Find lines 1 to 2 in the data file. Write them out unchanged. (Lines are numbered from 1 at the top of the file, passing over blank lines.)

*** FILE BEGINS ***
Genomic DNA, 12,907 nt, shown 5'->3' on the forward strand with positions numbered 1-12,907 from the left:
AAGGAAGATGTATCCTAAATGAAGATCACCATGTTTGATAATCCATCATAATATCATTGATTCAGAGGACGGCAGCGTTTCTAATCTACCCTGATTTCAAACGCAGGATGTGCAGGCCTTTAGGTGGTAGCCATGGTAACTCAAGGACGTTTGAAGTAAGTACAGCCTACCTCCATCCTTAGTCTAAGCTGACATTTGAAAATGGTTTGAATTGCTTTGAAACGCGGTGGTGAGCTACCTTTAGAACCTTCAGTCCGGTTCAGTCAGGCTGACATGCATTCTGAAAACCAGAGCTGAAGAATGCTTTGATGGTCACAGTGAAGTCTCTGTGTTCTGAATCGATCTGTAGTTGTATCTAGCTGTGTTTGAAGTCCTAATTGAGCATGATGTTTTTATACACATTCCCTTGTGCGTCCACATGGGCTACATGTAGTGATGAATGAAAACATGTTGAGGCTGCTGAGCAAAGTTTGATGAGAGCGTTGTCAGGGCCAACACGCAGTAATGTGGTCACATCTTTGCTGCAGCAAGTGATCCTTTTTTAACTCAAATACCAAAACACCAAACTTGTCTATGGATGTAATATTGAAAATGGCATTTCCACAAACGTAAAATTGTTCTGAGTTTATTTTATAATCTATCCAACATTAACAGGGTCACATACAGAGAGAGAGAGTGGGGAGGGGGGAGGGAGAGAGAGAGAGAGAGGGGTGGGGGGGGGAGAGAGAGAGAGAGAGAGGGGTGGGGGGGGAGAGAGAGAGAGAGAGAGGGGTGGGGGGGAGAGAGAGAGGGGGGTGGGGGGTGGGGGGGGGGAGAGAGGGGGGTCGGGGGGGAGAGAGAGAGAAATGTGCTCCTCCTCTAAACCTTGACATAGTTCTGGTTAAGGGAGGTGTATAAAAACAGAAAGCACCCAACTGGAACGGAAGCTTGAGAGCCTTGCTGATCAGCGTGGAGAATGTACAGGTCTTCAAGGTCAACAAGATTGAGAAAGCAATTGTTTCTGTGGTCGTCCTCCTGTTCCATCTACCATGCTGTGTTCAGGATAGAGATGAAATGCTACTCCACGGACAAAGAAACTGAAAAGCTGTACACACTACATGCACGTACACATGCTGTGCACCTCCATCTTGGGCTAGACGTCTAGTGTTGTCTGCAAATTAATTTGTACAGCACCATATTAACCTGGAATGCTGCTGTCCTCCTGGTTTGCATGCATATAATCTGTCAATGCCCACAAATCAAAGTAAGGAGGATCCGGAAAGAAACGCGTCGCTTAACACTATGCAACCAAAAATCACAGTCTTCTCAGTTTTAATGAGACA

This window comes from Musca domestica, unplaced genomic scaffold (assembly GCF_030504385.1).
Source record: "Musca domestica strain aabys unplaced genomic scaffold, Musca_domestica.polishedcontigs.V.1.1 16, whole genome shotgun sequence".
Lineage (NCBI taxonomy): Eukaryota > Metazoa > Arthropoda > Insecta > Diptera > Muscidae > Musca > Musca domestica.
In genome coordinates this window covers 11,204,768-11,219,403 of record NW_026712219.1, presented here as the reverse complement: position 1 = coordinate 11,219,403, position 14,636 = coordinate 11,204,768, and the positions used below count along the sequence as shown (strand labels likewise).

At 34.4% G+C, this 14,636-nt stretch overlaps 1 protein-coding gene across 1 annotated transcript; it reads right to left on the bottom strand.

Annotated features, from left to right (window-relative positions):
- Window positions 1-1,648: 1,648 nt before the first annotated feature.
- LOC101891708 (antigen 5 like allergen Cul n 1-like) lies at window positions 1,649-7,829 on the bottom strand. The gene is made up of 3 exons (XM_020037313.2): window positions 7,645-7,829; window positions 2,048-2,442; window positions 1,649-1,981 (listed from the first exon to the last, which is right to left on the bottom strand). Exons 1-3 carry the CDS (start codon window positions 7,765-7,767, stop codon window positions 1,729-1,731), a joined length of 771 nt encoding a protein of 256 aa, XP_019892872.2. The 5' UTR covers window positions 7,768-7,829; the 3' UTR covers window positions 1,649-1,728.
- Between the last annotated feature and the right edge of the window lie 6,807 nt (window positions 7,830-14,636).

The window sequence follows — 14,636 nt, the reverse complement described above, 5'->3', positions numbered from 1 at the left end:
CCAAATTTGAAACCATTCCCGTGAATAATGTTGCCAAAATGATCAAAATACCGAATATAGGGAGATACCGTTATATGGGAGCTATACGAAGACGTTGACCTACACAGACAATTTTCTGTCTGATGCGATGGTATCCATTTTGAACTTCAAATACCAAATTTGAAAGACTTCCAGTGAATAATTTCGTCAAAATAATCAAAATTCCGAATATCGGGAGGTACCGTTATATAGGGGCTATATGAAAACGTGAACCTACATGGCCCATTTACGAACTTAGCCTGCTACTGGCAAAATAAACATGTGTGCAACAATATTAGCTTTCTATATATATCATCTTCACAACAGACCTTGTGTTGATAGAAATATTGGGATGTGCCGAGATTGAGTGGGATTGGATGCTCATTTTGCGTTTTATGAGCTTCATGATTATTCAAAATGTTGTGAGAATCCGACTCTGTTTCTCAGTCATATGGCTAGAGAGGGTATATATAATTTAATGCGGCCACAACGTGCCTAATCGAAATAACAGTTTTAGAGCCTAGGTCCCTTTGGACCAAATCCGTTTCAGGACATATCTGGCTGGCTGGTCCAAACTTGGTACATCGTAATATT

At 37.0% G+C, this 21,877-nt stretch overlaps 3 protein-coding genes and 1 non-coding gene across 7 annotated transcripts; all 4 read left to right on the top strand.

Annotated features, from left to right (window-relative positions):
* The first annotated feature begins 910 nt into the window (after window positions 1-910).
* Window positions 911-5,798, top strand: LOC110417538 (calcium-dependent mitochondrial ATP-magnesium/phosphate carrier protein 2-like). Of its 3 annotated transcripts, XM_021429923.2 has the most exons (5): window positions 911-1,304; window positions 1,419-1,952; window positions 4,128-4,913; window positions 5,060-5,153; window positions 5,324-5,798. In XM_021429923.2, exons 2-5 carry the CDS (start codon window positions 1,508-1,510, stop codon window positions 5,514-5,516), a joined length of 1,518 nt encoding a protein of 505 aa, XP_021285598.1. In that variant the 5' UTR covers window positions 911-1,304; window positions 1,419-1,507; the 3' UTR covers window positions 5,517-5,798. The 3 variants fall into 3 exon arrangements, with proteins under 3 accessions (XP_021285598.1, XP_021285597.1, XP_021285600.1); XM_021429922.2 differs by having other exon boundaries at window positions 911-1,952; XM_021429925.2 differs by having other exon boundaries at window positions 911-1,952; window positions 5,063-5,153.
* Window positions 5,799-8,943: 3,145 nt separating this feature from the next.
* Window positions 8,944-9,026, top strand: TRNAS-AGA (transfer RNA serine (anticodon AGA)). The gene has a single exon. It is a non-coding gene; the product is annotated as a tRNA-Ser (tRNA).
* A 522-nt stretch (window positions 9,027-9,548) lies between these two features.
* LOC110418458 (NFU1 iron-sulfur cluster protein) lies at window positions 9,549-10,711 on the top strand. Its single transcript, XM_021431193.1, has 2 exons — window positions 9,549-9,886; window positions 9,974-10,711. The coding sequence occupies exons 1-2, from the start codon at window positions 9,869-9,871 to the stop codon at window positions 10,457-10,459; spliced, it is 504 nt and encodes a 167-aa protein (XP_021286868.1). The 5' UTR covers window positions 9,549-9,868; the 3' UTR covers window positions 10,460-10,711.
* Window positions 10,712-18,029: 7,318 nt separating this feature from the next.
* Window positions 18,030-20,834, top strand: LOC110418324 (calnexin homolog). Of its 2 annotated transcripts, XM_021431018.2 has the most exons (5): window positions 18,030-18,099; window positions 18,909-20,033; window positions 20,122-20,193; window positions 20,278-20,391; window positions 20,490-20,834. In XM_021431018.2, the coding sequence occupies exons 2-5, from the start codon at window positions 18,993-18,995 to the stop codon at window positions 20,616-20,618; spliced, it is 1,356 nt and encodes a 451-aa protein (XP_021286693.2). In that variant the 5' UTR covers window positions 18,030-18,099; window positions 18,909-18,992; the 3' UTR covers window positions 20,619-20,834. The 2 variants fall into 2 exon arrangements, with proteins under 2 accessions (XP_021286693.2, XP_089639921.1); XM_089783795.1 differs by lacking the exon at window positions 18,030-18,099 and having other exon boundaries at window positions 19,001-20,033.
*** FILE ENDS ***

Genomic DNA, 12,907 nt, shown 5'->3' on the forward strand with positions numbered 1-12,907 from the left:
AAGGAAGATGTATCCTAAATGAAGATCACCATGTTTGATAATCCATCATAATATCATTGATTCAGAGGACGGCAGCGTTTCTAATCTACCCTGATTTCAAACGCAGGATGTGCAGGCCTTTAGGTGGTAGCCATGGTAACTCAAGGACGTTTGAAGTAAGTACAGCCTACCTCCATCCTTAGTCTAAGCTGACATTTGAAAATGGTTTGAATTGCTTTGAAACGCGGTGGTGAGCTACCTTTAGAACCTTCAGTCCGGTTCAGTCAGGCTGACATGCATTCTGAAAACCAGAGCTGAAGAATGCTTTGATGGTCACAGTGAAGTCTCTGTGTTCTGAATCGATCTGTAGTTGTATCTAGCTGTGTTTGAAGTCCTAATTGAGCATGATGTTTTTATACACATTCCCTTGTGCGTCCACATGGGCTACATGTAGTGATGAATGAAAACATGTTGAGGCTGCTGAGCAAAGTTTGATGAGAGCGTTGTCAGGGCCAACACGCAGTAATGTGGTCACATCTTTGCTGCAGCAAGTGATCCTTTTTTAACTCAAATACCAAAACACCAAACTTGTCTATGGATGTAATATTGAAAATGGCATTTCCACAAACGTAAAATTGTTCTGAGTTTATTTTATAATCTATCCAACATTAACAGGGTCACATACAGAGAGAGAGAGTGGGGAGGGGGGAGGGAGAGAGAGAGAGAGAGGGGTGGGGGGGGGAGAGAGAGAGAGAGAGAGGGGTGGGGGGGGAGAGAGAGAGAGAGAGAGGGGTGGGGGGGAGAGAGAGAGGGGGGTGGGGGGTGGGGGGGGGGAGAGAGGGGGGTCGGGGGGGAGAGAGAGAGAAATGTGCTCCTCCTCTAAACCTTGACATAGTTCTGGTTAAGGGAGGTGTATAAAAACAGAAAGCACCCAACTGGAACGGAAGCTTGAGAGCCTTGCTGATCAGCGTGGAGAATGTACAGGTCTTCAAGGTCAACAAGATTGAGAAAGCAATTGTTTCTGTGGTCGTCCTCCTGTTCCATCTACCATGCTGTGTTCAGGATAGAGATGAAATGCTACTCCACGGACAAAGAAACTGAAAAGCTGTACACACTACATGCACGTACACATGCTGTGCACCTCCATCTTGGGCTAGACGTCTAGTGTTGTCTGCAAATTAATTTGTACAGCACCATATTAACCTGGAATGCTGCTGTCCTCCTGGTTTGCATGCATATAATCTGTCAATGCCCACAAATCAAAGTAAGGAGGATCCGGAAAGAAACGCGTCGCTTAACACTATGCAACCAAAAATCACAGTCTTCTCAGTTTTAATGAGACA